Complete: Placed nitrogen phosphate

Timescale: 2017 - one year
Project Lead: Dr Simon Bowen
Project Sponsor: BBRO

Project Summary

This project will show whether, by placing N, can we improve N uptake efficiency and improve the performance of crops and to what extent it may be possible to reduce nitrogen inputs. It will also show whether this is further influenced by placing P with N.

Main Objectives

Nitrogen application technologies that minimise losses and maximise N uptake have been linked to improved fresh weight and sugar yields, Stevens at al (1995). These authors attributed this in part to earlier canopy establishment and improved nitrogen use efficiency. Work by the Nordic Beet Research (NBR) Institute has also indicated small but consistent responses in terms of crop yield and sugar content to the use of placed nitrogen and phosphate fertiliser. The table below shows the range of relative yield increases due to N placement across a series of NBR trials between 1979 & 1994.





































In the USA, the use of placed N fertilisers and placed phosphate as a starter fertiliser to encourage early plant establishment is widely recommended by advisors and practiced by growers. Pilot work has been undertaken in plot work at Nottingham University and commercial farms trials in Norfolk 2016. Interestingly, this work showed some improvement in early season canopy development but the effects diminished over time and by final harvest there were no significant effects on yield. At the commercial site, turkey manure and a cover crops was used prior to the beet and the higher soil N levels may have reduced the impact of placed fertilisers.  At the experimental site at Nottingham, plots were affected by Aphanomyces and it not clear to what extent this may have affected results.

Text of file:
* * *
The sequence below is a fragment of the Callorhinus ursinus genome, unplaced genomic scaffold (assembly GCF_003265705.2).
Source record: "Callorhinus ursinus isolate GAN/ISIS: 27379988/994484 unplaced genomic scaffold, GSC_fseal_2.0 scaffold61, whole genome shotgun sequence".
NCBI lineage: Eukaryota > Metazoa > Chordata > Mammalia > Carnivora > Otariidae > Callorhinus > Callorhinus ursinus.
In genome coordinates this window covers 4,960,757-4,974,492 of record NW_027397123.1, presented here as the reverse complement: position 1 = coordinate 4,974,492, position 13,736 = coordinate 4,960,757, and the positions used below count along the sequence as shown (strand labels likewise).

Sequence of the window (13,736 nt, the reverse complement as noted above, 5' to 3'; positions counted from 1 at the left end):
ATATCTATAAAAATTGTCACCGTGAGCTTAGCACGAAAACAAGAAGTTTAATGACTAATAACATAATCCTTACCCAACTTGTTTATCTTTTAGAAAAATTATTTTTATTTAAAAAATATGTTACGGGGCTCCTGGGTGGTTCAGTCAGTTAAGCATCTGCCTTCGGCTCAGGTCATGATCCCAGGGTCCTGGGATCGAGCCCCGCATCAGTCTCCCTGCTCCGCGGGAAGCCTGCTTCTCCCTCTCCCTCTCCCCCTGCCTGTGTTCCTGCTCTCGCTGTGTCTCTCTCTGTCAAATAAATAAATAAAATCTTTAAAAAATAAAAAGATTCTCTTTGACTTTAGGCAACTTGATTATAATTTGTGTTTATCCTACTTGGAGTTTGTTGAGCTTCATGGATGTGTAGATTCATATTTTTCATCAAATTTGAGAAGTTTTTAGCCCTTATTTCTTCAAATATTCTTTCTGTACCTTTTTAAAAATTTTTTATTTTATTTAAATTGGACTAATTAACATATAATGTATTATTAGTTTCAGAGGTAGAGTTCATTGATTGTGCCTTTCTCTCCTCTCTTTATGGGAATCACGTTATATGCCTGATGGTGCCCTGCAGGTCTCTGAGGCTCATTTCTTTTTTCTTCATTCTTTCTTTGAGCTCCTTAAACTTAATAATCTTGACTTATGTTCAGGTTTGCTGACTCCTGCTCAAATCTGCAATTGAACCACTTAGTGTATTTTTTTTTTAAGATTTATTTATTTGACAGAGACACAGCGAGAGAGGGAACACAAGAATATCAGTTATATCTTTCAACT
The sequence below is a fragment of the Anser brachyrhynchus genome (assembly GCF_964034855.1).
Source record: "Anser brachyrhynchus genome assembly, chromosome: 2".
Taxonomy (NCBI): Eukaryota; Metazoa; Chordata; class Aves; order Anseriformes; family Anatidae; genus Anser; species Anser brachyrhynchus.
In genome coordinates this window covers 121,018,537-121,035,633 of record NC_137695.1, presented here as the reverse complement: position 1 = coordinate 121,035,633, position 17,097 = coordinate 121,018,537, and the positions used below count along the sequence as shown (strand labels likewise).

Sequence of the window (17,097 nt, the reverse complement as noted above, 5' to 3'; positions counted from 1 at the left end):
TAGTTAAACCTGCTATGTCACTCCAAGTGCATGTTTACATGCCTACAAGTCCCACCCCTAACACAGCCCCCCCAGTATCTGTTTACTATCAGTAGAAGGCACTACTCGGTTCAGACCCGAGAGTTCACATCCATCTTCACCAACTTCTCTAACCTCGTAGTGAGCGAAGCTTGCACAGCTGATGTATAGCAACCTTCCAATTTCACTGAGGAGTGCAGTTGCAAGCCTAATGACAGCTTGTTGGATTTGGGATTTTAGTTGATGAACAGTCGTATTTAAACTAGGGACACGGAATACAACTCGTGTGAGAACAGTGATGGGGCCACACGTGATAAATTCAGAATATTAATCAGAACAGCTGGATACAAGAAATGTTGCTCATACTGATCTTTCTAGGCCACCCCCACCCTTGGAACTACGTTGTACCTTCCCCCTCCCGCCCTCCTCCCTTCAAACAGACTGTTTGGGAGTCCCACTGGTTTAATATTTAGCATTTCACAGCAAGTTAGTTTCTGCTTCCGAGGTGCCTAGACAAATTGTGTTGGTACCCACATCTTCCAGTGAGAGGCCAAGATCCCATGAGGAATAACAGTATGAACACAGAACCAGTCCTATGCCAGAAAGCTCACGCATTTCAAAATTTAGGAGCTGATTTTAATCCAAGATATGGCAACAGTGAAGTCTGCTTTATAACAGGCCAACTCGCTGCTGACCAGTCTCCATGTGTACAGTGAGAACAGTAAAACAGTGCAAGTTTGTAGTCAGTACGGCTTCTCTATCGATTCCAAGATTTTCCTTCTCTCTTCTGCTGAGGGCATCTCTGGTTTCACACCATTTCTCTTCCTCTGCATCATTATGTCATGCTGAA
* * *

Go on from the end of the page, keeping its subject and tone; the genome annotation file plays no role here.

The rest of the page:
However, the published data indicates placement of N fertiliser and the use of starter P is worthy of further investigation. For the UK, it will be important to understand in more detail the interaction between fertiliser placement, soil texture, soil mineral N content and emergence, canopy expansion to assess in what circumstances yield benefit is seen as well as opportunities for improved N use efficiency and reduced N inputs. 


It is proposed to build extend the work started in 2016 to more sites over a further two years, allowing us to make a full assessment of both the efficiency of nutrient utilisation and the practical and financial aspects of fertiliser placement. This will provide a total of 3 years of data (including 2016 trials) on which to base informed advice to growers. It will also support any specific recommendations in the next planned edition of RB209 (The Nutrient Management Guide) in 2019.

Latest Report

Outcomes / Key Message For Growers And Industry

  • There were no significant effects of different fertiliser regimes on sugar yield. Plots receiving 60Kg yielded the same as plots receiving 120kg/ha. The effects of phosphate was not tested in 2017 but will be tested in subsequent seasons.


  • The absence of responses is likely due to the very favourable weather conditions in 2017. Post germination temperatures and rainfall facilitated very rapid plant growth. Plants reached full crop cover very rapidly with no differences in canopy growth between treatments. The warm temperature and moist soils would have also encouraged elevated levels of soil mineralisation of nitrogen throughout the growth period, reducing reliance on applied nitrogen and masking differences between treatments. Differences between these treatments are likely to be more pronounced in a challenging season, especially in the period between emergence and establishment (6-leaf stage).


  • This represents the first year of data and over the next few years, as this data set begins to build, we will have a better understanding of how different nitrogen application techniques can be best used to enhance yields.
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